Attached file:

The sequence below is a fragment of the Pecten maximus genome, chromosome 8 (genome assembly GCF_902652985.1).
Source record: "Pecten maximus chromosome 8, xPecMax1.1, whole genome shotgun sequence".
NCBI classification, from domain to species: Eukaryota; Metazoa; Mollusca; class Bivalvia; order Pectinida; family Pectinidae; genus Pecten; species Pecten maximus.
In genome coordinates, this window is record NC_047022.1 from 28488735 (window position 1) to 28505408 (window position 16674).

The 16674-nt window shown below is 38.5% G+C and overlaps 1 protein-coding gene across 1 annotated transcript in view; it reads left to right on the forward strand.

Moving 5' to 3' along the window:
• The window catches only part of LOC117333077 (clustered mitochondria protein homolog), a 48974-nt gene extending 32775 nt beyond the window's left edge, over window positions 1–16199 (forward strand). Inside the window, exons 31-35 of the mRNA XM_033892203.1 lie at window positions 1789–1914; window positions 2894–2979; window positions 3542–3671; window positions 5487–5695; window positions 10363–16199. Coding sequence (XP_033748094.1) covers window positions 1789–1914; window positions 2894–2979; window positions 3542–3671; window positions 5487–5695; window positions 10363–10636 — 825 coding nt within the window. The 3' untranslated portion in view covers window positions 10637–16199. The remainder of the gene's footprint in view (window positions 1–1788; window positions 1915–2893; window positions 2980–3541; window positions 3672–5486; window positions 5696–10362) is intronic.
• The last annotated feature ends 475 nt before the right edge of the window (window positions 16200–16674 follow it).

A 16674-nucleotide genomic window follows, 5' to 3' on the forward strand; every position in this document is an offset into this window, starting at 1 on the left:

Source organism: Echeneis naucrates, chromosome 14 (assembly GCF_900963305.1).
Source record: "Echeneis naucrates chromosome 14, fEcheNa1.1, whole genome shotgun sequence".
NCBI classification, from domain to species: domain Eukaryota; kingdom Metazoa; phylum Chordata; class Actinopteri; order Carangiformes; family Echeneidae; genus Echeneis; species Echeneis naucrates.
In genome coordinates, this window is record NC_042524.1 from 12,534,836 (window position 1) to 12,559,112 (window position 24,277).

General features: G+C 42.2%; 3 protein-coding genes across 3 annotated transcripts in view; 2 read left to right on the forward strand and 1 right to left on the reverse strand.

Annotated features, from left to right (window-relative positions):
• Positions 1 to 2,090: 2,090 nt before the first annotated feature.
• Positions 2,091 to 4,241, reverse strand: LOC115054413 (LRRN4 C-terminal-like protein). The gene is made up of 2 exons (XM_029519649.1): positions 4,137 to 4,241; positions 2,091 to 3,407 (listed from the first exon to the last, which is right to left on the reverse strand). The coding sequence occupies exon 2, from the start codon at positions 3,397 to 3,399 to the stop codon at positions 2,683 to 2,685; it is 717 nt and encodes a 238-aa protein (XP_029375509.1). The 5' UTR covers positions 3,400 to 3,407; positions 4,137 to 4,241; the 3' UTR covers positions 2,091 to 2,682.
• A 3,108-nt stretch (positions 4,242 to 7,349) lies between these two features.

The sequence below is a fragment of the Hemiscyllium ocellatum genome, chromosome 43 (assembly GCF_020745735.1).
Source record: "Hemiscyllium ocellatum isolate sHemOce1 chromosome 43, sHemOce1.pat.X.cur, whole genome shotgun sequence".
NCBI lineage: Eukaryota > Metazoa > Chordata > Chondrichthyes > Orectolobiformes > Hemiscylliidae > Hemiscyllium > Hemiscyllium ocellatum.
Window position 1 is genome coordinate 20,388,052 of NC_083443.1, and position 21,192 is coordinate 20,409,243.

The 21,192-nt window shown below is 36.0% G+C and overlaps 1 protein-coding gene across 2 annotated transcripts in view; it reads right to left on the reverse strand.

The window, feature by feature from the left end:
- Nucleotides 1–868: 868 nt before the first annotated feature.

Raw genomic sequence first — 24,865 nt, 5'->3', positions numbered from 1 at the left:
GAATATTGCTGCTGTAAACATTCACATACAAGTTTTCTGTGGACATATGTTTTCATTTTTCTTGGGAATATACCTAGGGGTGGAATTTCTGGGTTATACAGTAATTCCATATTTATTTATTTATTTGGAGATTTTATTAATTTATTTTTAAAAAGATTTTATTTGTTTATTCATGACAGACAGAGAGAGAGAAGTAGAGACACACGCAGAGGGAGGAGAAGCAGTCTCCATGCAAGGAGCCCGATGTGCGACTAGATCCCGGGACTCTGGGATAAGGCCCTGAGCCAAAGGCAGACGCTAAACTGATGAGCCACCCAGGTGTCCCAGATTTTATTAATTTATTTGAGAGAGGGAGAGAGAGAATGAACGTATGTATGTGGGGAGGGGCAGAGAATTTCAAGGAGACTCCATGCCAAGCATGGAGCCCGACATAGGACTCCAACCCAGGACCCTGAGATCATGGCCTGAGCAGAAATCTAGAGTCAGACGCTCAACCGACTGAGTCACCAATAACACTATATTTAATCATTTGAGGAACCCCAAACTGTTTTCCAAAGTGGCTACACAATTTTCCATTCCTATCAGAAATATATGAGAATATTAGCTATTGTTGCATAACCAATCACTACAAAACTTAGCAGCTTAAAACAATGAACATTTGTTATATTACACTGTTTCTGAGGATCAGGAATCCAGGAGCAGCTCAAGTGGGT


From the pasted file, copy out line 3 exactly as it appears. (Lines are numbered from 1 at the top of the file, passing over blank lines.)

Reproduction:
NCBI classification, from domain to species: Eukaryota; Metazoa; Mollusca; class Bivalvia; order Pectinida; family Pectinidae; genus Pecten; species Pecten maximus.